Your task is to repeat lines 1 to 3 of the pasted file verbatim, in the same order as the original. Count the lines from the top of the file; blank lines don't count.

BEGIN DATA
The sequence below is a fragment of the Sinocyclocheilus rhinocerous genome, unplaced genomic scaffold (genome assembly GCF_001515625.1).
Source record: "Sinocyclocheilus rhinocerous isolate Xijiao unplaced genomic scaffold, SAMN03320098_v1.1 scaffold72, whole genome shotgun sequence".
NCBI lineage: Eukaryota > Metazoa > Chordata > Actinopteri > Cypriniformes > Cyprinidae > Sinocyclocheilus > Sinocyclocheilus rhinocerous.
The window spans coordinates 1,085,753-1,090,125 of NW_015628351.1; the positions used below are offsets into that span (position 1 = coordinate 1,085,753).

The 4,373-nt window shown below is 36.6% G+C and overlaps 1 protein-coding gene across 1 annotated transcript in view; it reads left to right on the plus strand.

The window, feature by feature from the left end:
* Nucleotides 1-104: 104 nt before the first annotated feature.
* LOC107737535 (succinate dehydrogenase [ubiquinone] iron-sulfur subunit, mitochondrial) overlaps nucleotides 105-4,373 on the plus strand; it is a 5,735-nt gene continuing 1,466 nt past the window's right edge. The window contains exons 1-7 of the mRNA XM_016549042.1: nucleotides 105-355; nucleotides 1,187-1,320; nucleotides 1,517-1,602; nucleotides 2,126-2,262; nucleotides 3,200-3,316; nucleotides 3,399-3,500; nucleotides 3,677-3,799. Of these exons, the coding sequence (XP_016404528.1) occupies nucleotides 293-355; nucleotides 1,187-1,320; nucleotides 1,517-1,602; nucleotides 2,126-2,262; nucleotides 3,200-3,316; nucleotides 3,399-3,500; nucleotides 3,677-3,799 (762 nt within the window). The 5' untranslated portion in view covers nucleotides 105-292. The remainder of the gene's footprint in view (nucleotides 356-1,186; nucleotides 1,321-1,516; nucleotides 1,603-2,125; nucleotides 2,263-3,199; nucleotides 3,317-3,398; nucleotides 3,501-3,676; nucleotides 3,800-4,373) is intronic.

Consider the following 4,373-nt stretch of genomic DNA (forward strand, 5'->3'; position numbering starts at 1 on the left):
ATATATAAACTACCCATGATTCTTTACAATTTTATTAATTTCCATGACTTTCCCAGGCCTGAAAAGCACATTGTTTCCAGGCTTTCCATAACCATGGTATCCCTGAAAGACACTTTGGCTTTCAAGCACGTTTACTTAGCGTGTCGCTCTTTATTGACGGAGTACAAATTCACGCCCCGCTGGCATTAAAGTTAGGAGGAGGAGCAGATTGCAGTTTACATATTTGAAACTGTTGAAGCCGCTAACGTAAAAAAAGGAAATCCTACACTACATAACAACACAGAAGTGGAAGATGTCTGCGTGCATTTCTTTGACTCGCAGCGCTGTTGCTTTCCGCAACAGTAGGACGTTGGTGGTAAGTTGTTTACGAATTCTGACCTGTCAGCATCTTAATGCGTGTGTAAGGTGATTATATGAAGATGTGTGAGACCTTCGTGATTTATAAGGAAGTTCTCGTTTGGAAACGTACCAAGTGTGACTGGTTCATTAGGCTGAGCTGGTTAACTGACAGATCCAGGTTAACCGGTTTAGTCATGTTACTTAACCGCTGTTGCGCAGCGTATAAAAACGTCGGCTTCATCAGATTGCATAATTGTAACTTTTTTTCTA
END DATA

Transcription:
The sequence below is a fragment of the Sinocyclocheilus rhinocerous genome, unplaced genomic scaffold (genome assembly GCF_001515625.1).
Source record: "Sinocyclocheilus rhinocerous isolate Xijiao unplaced genomic scaffold, SAMN03320098_v1.1 scaffold72, whole genome shotgun sequence".
NCBI lineage: Eukaryota > Metazoa > Chordata > Actinopteri > Cypriniformes > Cyprinidae > Sinocyclocheilus > Sinocyclocheilus rhinocerous.